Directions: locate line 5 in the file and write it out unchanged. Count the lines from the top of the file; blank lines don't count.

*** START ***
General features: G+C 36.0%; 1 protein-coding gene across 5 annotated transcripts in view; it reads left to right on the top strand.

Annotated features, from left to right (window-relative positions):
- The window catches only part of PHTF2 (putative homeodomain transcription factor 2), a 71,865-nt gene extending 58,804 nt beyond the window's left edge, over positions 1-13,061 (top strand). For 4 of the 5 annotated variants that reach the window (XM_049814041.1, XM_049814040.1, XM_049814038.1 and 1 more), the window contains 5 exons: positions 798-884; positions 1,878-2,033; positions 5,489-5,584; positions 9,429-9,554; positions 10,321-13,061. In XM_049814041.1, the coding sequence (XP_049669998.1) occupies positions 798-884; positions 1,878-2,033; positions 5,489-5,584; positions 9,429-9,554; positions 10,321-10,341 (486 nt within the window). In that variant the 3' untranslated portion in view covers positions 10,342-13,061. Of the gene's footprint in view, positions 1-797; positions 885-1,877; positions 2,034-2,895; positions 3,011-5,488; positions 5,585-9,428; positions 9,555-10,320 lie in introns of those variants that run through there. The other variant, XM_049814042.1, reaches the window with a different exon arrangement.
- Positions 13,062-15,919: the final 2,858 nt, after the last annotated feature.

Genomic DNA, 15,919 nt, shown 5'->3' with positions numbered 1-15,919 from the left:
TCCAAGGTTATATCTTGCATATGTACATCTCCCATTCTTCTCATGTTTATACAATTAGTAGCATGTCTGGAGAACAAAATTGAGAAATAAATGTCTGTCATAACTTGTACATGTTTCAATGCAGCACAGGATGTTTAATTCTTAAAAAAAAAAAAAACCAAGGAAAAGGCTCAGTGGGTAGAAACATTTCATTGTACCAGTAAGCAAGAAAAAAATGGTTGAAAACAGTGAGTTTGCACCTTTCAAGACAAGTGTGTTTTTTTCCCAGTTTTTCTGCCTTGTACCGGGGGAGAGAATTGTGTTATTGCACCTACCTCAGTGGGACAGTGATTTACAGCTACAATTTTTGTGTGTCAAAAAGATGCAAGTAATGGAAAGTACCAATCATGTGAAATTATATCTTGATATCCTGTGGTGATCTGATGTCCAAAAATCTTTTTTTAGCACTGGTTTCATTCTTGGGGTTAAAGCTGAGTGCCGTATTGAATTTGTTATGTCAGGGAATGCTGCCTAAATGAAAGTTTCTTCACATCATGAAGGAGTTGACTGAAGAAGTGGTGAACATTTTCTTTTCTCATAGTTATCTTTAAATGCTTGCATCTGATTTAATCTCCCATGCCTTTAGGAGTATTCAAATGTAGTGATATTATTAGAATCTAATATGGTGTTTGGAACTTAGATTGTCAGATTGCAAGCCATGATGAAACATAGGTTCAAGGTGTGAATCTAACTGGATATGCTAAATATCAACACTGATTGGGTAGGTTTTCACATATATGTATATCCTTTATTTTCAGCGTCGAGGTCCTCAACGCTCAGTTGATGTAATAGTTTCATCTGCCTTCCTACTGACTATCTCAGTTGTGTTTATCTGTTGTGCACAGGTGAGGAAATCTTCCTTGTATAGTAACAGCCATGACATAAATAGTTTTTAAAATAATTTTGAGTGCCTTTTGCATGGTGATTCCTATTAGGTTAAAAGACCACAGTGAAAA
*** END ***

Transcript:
Genomic DNA, 15,919 nt, shown 5'->3' with positions numbered 1-15,919 from the left: